Discount Dining: Quattro at the Four Seasons

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Photos by Minh T Truong
Vitello e Tonno Tonnato
Groupon.com recently offered a $40 voucher for $20 to Quattro at the Four Seasons Hotel. It just so happens Chef Maurizio Ferrarese's will be one of the contenders in the Who's Your Chef? competition at the upcoming Italian Expo, so this was a good opportunity for me to try some of his modern Italian fare.

The restaurant's casual yet elegant atmosphere was a welcome surprise as I expected something stuffier, but the service is just as you would expect from the Four Seasons. The waiter didn't bat an eyelash when we let him know we would be sharing small plates instead of ordering entrees. I decided to try a few of Chef Maurizio Ferrarese's top picks noted on the menu with a chef's toque.

The Vitello e Tonno Tonnato, a traditional Northern Italian dish of veal with seared tuna, tonnata sauce, puffed pantelleria capers and anchovies, arrived first. The plate was beautifully presented, each ingredient arranged where with one movement your fork could pick up every ingredient at once. The veal and tuna were perfectly cooked but the next taste in my mouth was that of salt, large grains of sea salt. The tonnato sauce did little to help as that too was over-salted and the texture slightly gritty. I felt the dish could have really benefited from a little acid, just a spritz of lemon or some fresh tomatoes.

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Schiacciata Prosciutto e Arugula and Ravioli di Carciofi
Next came the Ravioli di Carciofi, hand-filled artichoke ravioli with snail ragout. The dish was accented with a butternut squash puree and zucchini flower "chips." The fresh ravioli was perfectly al dente, the artichoke filling melting perfectly into the pasta. The snail ragout worked well and overall, it was a very successful dish.

The last dish was the Schiacciata Prosciutto e Arugula, a very simple flat bread with cured ham, arugula and gorgonzola. The ham -- which could have brought too much salt to the table again -- was actually mild, and the cheese and arugula were good companions. The schiacciata was inoffensive but unexceptional. I was hoping for more flavor and more crispness in the bread.

So would I return to Quattro without a discount? I may give it another shot and try the entrees as they do change seasonally. The server also let us know of their Sunday Brunch buffet that sounds promising but mostly I want to explore more of the chef's take on modern Italian.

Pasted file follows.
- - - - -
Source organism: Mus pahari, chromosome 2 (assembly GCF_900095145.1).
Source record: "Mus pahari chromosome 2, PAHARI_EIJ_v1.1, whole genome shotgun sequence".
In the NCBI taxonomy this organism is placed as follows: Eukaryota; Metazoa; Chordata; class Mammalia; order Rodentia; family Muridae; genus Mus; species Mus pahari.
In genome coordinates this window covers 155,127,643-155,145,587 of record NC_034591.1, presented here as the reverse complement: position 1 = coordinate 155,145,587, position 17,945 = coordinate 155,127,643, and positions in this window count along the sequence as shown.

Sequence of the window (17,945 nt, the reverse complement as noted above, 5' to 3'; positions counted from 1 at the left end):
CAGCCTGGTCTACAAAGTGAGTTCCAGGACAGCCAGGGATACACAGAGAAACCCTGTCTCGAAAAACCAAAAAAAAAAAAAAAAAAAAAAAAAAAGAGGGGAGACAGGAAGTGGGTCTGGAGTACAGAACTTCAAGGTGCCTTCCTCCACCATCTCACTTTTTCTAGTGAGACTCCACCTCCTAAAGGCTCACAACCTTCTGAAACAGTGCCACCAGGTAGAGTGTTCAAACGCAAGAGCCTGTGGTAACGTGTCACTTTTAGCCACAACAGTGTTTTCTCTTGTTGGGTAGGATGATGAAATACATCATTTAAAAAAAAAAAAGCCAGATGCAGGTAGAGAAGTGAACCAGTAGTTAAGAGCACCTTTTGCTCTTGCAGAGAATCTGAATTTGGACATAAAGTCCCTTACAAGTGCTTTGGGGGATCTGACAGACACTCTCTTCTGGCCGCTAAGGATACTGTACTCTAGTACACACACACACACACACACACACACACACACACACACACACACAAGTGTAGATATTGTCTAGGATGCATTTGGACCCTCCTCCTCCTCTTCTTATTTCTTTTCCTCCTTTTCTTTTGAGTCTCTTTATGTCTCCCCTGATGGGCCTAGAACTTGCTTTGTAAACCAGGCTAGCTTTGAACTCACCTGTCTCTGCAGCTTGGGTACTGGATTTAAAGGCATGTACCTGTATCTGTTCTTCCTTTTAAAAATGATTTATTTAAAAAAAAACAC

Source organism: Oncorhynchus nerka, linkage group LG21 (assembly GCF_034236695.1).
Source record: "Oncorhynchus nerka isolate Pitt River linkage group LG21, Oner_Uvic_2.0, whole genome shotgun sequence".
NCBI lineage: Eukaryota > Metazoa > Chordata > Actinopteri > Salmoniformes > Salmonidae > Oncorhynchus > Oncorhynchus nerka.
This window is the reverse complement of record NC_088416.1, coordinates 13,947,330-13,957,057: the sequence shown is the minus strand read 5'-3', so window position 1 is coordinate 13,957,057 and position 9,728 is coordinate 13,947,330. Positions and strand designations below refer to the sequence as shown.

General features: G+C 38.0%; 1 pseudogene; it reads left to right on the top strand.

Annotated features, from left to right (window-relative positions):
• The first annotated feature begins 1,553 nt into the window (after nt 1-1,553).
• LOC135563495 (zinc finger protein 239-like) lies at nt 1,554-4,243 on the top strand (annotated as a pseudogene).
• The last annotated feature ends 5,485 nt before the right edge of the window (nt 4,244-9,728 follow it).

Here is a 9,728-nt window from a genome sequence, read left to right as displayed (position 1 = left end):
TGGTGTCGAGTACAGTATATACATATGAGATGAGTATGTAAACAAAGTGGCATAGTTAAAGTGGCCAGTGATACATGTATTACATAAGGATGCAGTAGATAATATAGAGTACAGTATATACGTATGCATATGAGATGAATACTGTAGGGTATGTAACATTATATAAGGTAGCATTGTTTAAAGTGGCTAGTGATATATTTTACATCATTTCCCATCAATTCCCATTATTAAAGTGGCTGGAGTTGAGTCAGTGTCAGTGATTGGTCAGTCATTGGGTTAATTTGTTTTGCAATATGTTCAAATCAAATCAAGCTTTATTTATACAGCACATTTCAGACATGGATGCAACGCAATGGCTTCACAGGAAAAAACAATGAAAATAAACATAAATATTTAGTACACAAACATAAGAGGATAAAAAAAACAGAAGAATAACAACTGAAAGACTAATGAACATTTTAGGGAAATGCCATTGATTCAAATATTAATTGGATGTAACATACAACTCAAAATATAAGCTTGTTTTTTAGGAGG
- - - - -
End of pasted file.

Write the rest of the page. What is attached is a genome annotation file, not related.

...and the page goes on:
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Location Info

Quattro

1300 Lamar St., Houston, TX

Category: Restaurant


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6 comments
Turtle Heart
Turtle Heart

Puffed Pantelleria capers? What kind of wine went with all that salt? These plates sound interesting but I have yet to ever see food presented or ordered like this in Italy, anywhere, but maybe I live a sheltered life. It is curious to see food made in America that is called "Italian", yet the Italians rarely know about these dishes themselves. I ask.

JarrodJM
JarrodJM

There are actually four dollops of the sauce, two are just hidden by the greens. I've had this dish numerous times and it is really great. One of my favorites.

Firenze
Firenze

The Vitello e Tonno Tonnato looks naked, like it's missing the flavorful mayo-anchovy sauce. Try the version at Sapori. Alberto Baffoni makes the best in Houston.

Mai Pham
Mai Pham

At the Chef's suggestion, I tried the Ravioli di Carciofi, hand-filled artichoke ravioli with snail ragout last night, and it was stunning. The hand-filled ravioli was utterly delicate, the flavors were unexpected. I was ambivalent about the snail ragout before trying it, but I'm glad I did.  He mixes the artichoke juice with a demi-glace and a hint of mint - like Minh said, he does so successfully. Chef Maurizio is not only Italian by descent, but he also came directly from a year-long stint at the Four Seasons in Florence. The handmade pasta and the risotto at Quattro are without a doubt as good as you'd find in Italy. 

Minh T Truong
Minh T Truong

I actually had some champagne that evening...the Poema Cava...their wine list does have quite a bit of variety....the Vitello e Tonno Tonnato may be a traditional dish but I think this was definitely a twist on it.

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